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Government borrowing rose to £11.6bn in August

Government borrowing rose to £11.6bn in August

Government borrowing was higher than economists had expected in August, new official figures show.

Borrowing – the difference between spending and tax income – rose to £11.6bn last month, according to the Office for National Statistics (ONS).

That was £3.5bn more than a year earlier and the fourth highest August borrowing since monthly records began in 1993.

Experts had predicted public borrowing would stand at £11.1bn last month.

However, it still comes in below the £13bn that had been forecast by the government’s finance watchdog, the Office for Budget Responsibility (OBR), back in March.

Governments often borrow to boost the economy. They also borrow to pay for big projects – such as new railways and roads – which they hope will help the economy and create jobs.

There has been speculation that the government could announce new spending pledges in the upcoming Autumn Statement, to address matters such as local councils’ finances and safety concerns around school buildings.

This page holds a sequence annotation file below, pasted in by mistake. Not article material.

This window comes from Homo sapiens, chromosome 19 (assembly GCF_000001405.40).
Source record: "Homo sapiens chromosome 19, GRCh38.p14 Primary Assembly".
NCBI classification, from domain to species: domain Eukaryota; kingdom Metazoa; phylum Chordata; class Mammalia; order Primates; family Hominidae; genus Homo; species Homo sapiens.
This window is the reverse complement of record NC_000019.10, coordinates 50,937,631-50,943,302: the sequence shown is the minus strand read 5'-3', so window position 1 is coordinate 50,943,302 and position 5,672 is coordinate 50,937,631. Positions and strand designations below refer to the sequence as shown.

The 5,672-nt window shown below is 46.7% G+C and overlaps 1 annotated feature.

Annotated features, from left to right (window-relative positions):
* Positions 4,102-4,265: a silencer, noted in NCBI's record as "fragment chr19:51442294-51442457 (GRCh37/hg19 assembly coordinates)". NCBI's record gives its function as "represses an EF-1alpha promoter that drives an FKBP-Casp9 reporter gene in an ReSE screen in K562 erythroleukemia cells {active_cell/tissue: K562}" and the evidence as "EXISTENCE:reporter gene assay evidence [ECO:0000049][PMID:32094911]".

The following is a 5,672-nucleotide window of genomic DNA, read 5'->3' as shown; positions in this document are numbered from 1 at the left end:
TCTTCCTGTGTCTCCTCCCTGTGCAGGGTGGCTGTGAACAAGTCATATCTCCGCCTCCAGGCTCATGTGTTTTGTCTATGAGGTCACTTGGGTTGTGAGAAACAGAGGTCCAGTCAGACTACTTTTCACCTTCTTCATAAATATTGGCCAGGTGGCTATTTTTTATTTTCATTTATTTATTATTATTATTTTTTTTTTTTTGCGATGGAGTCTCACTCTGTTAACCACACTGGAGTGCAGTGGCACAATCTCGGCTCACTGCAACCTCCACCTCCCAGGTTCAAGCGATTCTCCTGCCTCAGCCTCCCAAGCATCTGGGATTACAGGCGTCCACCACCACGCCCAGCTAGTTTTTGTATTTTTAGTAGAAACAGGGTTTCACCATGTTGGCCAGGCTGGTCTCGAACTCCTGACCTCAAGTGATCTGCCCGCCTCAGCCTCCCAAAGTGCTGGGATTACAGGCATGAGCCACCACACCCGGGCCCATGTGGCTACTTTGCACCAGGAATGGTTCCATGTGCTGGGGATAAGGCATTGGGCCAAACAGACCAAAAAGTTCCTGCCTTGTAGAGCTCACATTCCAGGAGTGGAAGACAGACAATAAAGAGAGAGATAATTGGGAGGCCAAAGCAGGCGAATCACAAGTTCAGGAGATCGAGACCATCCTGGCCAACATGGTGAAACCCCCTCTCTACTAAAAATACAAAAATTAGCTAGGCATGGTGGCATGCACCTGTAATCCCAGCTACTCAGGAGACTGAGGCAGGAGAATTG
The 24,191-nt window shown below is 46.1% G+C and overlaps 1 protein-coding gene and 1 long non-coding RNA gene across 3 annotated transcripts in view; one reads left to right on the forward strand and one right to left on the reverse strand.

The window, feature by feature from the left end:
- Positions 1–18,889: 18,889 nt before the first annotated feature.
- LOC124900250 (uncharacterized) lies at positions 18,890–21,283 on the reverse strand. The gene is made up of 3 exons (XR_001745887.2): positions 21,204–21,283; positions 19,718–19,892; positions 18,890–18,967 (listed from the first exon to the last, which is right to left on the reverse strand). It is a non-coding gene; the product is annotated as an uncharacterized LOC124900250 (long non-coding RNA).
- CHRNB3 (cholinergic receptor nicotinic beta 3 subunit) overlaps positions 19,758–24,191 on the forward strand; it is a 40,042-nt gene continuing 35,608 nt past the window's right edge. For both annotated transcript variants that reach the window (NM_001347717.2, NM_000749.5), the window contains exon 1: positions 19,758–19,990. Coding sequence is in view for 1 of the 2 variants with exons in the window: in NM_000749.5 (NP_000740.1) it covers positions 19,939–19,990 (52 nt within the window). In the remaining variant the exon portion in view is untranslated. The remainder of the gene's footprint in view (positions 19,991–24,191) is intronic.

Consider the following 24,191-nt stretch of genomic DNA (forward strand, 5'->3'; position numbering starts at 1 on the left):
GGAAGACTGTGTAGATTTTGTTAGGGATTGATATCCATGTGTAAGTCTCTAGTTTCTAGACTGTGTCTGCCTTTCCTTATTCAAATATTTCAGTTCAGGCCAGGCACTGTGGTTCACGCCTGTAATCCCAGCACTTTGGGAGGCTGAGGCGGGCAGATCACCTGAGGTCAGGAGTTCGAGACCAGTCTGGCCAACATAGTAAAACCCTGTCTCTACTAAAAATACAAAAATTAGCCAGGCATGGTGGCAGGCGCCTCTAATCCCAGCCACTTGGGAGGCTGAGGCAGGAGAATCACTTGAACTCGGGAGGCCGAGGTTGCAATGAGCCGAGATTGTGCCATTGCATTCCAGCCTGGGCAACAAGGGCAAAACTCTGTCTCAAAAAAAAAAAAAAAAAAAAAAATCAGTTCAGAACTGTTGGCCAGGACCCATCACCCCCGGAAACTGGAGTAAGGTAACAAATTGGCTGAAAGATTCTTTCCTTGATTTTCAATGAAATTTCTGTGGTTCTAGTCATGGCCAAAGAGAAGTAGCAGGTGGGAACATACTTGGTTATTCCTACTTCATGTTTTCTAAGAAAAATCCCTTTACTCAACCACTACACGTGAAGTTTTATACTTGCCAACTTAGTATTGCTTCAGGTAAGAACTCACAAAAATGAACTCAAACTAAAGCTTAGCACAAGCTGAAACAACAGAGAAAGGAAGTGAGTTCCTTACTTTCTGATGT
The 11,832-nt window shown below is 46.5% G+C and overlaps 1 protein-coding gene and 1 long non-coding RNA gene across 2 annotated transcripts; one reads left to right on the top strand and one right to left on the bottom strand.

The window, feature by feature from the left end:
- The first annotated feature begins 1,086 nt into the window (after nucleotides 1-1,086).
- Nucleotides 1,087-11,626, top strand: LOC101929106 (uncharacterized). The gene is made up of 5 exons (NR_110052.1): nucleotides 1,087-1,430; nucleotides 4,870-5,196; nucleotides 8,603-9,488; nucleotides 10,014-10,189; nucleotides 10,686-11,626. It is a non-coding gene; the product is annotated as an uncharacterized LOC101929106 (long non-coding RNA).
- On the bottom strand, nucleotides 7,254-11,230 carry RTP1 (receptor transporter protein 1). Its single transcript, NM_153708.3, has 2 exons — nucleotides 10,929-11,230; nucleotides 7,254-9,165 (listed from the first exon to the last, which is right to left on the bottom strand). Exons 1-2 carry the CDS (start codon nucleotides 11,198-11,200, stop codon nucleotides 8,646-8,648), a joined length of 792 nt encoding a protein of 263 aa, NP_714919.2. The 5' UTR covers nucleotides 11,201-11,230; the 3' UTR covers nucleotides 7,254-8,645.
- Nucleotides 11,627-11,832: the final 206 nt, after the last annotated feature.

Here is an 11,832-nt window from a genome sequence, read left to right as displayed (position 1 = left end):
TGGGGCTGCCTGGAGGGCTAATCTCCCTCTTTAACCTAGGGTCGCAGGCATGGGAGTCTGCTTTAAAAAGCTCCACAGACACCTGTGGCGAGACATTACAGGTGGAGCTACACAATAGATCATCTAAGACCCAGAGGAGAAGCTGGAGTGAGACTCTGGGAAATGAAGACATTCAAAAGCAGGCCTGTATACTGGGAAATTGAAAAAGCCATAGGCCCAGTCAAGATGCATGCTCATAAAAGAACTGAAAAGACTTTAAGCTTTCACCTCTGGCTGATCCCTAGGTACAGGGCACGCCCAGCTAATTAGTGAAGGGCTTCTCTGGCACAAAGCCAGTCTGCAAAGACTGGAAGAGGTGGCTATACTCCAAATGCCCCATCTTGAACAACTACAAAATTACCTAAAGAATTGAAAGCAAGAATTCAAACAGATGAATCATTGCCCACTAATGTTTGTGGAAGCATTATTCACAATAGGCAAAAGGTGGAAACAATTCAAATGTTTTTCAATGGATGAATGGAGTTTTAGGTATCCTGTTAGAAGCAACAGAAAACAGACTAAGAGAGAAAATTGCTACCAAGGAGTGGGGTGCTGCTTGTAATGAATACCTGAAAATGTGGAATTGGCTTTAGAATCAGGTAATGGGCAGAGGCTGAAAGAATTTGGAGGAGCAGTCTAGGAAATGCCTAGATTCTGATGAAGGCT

Borrowing for the financial year to date has now reached £69.6bn, according to the ONS, which is £19.3bn more than in the same five-month period last year.

However, the total is £11.4bn lower than the amount predicted by the OBR.

Despite this, analysts have questioned how much room Chancellor Jeremy Hunt might have for big spending pledges or tax cuts at the next fiscal event in November.

Martin Beck, chief economic adviser to the EY Item Club, said that he did not think the recent “outperformance” of the public finances gave Mr Hunt much room for manoeuvre.

“With the next general election due by the start of 2025, the government may well be hoping that the economic and fiscal backdrop to next spring’s Budget proves more amenable to delivering fiscal ‘giveaways'”,” he said.

Reacting to the latest figures, Mr Hunt said: “These numbers show why after helping families in the pandemic we now need to balance the books.

“That becomes much easier when inflation is under control because higher inflation pushes up interest rates, so we need to stick to the plan to get it down.”

A surprise fall in the rate of inflation on Wednesday also called into question whether or not the Bank of England will go ahead with another interest rate rise at its latest meeting.

The latest ONS figures showed that the interest payable on government debt in August was £5.6bn, £3.1bn less than a year before.

About £1.9bn of that was mainly down to a 0.3% increase in the Retail Prices Index measure of inflation between May and June, according to the ONS.

Total net debt had reached £2.59 trillion by the end of August, which was 98.8% of the UK’s gross domestic product (GDP) – the value of all the goods and services produced in the UK in a year.


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